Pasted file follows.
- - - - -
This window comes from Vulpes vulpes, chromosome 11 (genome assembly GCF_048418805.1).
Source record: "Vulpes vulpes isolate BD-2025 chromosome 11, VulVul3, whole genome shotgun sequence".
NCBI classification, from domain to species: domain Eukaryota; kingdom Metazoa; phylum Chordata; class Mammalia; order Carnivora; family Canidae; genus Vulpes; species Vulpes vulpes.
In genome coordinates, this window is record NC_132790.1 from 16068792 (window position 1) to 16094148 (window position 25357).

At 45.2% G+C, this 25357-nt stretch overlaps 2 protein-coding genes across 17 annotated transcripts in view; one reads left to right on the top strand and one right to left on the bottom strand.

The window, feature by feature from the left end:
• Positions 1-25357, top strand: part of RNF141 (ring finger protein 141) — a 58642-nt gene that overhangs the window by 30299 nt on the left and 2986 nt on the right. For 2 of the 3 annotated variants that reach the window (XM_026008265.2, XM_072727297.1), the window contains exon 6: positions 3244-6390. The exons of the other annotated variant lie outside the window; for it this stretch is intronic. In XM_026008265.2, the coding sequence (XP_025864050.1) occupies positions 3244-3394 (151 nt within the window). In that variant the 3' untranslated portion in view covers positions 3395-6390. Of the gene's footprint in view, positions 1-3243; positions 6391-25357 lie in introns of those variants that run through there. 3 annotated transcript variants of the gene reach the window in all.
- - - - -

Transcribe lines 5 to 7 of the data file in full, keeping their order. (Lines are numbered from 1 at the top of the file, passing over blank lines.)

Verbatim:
At 45.2% G+C, this 25357-nt stretch overlaps 2 protein-coding genes across 17 annotated transcripts in view; one reads left to right on the top strand and one right to left on the bottom strand.

The window, feature by feature from the left end:
• Positions 1-25357, top strand: part of RNF141 (ring finger protein 141) — a 58642-nt gene that overhangs the window by 30299 nt on the left and 2986 nt on the right. For 2 of the 3 annotated variants that reach the window (XM_026008265.2, XM_072727297.1), the window contains exon 6: positions 3244-6390. The exons of the other annotated variant lie outside the window; for it this stretch is intronic. In XM_026008265.2, the coding sequence (XP_025864050.1) occupies positions 3244-3394 (151 nt within the window). In that variant the 3' untranslated portion in view covers positions 3395-6390. Of the gene's footprint in view, positions 1-3243; positions 6391-25357 lie in introns of those variants that run through there. 3 annotated transcript variants of the gene reach the window in all.